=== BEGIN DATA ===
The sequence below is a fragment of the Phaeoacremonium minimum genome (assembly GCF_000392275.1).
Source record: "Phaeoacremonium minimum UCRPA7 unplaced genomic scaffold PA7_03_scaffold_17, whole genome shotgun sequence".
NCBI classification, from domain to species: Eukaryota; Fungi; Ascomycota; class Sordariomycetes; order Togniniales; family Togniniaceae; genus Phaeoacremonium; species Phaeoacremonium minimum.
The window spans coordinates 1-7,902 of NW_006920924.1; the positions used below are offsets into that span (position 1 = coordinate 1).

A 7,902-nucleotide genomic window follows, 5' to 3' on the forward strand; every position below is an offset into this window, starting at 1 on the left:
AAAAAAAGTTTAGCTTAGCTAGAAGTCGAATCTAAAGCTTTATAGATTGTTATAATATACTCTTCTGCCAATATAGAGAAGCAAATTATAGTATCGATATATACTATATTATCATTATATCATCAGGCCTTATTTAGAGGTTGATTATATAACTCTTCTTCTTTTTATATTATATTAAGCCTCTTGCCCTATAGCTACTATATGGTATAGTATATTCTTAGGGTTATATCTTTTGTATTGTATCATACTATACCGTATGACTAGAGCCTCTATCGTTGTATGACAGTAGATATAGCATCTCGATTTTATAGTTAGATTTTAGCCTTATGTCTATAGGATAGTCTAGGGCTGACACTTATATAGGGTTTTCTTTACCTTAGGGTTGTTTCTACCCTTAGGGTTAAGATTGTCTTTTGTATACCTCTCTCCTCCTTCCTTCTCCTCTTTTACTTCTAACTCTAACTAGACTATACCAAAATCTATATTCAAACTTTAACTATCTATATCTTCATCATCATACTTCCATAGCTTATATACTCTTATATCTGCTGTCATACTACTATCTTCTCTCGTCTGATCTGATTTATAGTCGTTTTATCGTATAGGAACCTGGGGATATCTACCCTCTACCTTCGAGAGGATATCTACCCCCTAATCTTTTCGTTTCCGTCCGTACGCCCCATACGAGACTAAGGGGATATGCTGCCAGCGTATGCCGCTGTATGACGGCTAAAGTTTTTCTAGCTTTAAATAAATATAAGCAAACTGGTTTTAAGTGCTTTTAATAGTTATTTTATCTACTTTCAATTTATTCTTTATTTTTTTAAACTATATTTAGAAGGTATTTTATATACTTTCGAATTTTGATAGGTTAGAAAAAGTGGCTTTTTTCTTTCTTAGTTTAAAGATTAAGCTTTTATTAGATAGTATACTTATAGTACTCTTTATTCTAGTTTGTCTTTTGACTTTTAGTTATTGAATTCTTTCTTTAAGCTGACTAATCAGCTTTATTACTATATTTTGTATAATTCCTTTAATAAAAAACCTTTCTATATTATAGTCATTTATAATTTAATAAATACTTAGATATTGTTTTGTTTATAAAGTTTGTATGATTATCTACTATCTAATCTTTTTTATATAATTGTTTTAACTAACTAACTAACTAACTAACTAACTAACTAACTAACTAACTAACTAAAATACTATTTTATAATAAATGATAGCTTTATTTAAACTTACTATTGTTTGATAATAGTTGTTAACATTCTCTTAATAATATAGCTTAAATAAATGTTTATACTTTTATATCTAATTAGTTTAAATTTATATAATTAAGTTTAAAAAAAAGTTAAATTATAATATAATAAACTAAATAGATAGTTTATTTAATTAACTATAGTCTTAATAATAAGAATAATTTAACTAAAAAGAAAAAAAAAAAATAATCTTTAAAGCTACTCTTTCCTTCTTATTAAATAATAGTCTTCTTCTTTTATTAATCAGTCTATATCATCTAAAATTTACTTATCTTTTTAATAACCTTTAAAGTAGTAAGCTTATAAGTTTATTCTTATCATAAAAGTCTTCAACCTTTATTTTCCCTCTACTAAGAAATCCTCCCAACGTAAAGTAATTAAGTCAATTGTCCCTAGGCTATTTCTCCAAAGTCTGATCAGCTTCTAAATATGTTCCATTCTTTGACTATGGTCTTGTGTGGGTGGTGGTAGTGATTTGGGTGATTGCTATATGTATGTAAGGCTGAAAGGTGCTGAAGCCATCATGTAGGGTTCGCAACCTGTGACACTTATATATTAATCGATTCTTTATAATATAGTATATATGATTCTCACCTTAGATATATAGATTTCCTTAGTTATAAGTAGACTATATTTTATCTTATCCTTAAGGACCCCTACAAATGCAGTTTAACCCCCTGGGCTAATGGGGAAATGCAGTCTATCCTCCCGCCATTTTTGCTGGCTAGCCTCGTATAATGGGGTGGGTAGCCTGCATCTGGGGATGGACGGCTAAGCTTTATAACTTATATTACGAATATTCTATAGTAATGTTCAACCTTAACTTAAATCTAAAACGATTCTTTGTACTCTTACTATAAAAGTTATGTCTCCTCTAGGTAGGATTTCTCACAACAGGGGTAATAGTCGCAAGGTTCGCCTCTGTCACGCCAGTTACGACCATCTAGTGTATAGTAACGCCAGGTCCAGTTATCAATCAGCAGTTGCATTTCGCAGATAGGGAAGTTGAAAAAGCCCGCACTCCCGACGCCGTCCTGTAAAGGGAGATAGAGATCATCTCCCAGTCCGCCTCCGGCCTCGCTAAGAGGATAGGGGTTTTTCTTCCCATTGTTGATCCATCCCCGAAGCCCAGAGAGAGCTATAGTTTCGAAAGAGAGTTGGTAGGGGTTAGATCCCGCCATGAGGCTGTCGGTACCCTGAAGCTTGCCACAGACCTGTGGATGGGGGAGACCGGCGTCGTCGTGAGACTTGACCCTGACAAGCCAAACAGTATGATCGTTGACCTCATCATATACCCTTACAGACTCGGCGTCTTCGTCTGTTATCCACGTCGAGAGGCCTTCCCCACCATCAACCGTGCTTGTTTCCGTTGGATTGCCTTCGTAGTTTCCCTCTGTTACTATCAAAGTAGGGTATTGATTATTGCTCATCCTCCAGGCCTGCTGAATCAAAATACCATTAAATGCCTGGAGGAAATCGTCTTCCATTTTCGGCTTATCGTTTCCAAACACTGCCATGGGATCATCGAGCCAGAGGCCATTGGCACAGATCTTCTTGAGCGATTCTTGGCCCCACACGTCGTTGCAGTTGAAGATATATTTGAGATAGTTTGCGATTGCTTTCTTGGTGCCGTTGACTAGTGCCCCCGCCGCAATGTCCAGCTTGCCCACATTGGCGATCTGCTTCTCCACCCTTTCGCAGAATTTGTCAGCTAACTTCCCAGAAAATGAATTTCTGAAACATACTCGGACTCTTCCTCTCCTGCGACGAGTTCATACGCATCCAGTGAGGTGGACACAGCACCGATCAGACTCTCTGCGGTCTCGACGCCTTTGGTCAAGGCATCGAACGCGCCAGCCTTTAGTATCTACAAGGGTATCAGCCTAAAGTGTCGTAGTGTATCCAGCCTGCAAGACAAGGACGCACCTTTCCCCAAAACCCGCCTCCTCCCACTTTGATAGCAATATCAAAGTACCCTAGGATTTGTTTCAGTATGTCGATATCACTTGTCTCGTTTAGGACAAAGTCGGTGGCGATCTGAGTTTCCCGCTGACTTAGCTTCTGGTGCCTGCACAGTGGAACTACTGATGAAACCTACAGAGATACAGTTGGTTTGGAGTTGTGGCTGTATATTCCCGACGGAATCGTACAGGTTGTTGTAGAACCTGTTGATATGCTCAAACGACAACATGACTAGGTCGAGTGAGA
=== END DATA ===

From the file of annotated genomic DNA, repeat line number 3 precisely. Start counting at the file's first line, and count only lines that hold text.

NCBI classification, from domain to species: Eukaryota; Fungi; Ascomycota; class Sordariomycetes; order Togniniales; family Togniniaceae; genus Phaeoacremonium; species Phaeoacremonium minimum.